How It Works
Prostaglandin analogs reduce pressure
inside the eye (intraocular pressure, or IOP) by increasing the
removal of fluid (aqueous humor) from the eye.
medicines are given in eyedrop form.
Why It Is Used
Prostaglandin analogs are used to
reduce intraocular pressure in people who have
open-angle glaucoma or high intraocular pressure
(ocular hypertension). They can be used alone or in combination with other
How Well It Works
Prostaglandin analogs are effective in lowering the pressure inside the eye, which lowers
the risk of damage to the optic nerve. These medicines typically lower IOP by 20% to 30%.1
Prostaglandin analogs are the most frequently used medicines for glaucoma treatment.1
Side effects of prostaglandin analogs
- Blurred vision or other decrease in visual
- Dry eyes.
Itching, burning, and stinging after
using the drops.
- Increased coloring of the colored part (iris) of
the eye. This mostly occurs in people with hazel eyes. The change in eye color
may be permanent. Prostaglandin analogs may also cause increased coloring in
the eyelid (darkening of the skin) and darkening and increased growth of the
eyelashes. These changes also may be permanent.
Skin rash or
allergic skin reaction.
- Inflammation in the front part of the eye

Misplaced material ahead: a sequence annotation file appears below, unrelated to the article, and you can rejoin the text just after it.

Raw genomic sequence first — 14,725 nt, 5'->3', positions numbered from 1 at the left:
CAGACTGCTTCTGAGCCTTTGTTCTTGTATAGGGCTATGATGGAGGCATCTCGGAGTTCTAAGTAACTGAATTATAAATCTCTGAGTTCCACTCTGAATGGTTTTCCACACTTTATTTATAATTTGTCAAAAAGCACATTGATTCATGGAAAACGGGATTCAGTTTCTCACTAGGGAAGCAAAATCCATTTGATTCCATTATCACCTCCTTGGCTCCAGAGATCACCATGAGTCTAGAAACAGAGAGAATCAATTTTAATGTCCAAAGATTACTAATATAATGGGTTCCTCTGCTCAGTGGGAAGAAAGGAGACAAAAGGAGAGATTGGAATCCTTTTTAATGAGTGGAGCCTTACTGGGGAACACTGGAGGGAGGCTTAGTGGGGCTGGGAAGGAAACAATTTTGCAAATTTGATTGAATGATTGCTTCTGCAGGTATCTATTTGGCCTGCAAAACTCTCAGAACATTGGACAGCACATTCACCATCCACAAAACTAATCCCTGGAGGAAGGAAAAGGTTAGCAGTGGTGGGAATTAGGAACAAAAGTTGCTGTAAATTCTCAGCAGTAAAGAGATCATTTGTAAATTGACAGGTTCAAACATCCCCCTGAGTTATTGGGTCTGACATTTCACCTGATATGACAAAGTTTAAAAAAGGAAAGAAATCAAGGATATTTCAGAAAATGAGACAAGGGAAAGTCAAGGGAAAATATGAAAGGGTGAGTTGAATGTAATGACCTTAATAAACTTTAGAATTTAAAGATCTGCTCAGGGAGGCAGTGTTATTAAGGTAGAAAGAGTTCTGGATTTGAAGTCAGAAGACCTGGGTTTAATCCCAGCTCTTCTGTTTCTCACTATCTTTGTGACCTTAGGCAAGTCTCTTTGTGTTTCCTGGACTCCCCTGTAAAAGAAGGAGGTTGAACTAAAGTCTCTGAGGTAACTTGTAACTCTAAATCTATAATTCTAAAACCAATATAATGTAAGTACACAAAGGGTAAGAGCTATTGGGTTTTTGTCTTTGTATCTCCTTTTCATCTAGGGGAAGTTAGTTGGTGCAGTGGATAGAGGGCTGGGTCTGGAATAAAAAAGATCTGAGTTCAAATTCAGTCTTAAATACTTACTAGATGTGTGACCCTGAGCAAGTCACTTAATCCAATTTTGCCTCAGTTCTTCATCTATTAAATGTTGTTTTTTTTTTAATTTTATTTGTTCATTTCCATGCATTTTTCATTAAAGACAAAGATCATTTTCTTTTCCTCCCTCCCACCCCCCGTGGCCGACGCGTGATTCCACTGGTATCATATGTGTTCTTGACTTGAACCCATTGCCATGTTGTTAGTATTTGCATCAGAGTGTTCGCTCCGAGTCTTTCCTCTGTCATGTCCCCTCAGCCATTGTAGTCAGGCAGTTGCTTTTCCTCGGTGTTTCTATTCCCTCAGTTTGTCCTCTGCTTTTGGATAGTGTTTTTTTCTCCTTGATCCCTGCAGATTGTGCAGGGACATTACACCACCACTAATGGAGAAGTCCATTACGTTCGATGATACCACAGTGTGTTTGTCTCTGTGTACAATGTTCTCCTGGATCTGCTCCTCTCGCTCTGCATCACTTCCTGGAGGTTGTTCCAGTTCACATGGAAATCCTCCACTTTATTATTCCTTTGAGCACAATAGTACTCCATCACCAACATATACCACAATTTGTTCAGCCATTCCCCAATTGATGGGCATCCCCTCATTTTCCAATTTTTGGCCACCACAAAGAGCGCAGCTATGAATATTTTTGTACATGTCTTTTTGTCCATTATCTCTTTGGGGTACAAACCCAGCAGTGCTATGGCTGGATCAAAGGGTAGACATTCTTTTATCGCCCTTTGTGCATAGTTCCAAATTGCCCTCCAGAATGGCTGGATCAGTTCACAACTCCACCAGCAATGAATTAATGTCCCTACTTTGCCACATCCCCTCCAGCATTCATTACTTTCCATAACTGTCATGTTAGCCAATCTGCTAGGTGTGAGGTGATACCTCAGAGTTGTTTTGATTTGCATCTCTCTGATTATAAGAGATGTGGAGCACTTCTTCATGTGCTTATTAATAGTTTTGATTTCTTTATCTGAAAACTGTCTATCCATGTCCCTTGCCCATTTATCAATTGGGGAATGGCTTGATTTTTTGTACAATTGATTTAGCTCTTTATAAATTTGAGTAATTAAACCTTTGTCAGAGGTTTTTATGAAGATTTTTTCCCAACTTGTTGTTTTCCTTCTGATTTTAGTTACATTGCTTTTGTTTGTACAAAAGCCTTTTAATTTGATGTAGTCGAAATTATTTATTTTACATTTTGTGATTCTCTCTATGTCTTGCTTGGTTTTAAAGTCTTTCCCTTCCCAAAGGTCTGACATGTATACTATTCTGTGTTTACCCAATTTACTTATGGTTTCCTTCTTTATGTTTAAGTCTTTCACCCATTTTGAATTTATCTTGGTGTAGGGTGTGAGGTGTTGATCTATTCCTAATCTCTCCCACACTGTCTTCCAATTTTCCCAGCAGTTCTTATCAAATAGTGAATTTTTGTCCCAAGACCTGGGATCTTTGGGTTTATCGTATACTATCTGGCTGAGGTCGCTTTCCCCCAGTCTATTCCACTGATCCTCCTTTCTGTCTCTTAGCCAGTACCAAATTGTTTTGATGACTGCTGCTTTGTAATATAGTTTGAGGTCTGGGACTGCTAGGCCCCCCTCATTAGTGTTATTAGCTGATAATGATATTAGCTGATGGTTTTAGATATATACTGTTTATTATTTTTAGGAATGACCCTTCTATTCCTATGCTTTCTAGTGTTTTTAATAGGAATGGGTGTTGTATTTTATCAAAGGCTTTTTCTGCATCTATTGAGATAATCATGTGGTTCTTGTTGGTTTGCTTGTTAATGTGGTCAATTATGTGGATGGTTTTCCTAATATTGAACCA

- Upper respiratory tract infections, colds, and
The American Academy of Ophthalmology states that there
have been no whole-body (systemic) side effects associated with prostaglandin
medicines for glaucoma. Latanoprost has no effect on blood pressure or heart
See Drug Reference for a full list of side effects. (Drug
Reference is not available in all systems.)
What To Think About
People who wear contact lenses
need to take their contacts out before putting these eyedrops into their eyes.
The contacts can be reinserted 15 minutes after using the eyedrops.
If you are putting in more than one type of eyedrop at the same time,
wait 5 minutes between medicines.
Prostaglandin analogs should be
used with caution by people who have infections in the eye (such as herpes
keratitis) or inflammation (uveitis), who have had cataract surgery or other
problems with the lens of the eye, or who are at risk for swelling in the
macula at the back of the eye.
Bimatoprost and travoprost should not be used by women during pregnancy
or by women who are trying to become pregnant. They should be used with caution
by women who are breast-feeding.
Complete the new medication information form (PDF)(What is a PDF document?) to help you understand this medication.
Abramowicz M (2007). Drugs for some common eye disorders. Treatment Guidelines From The Medical Letter, 5(53): 1-8.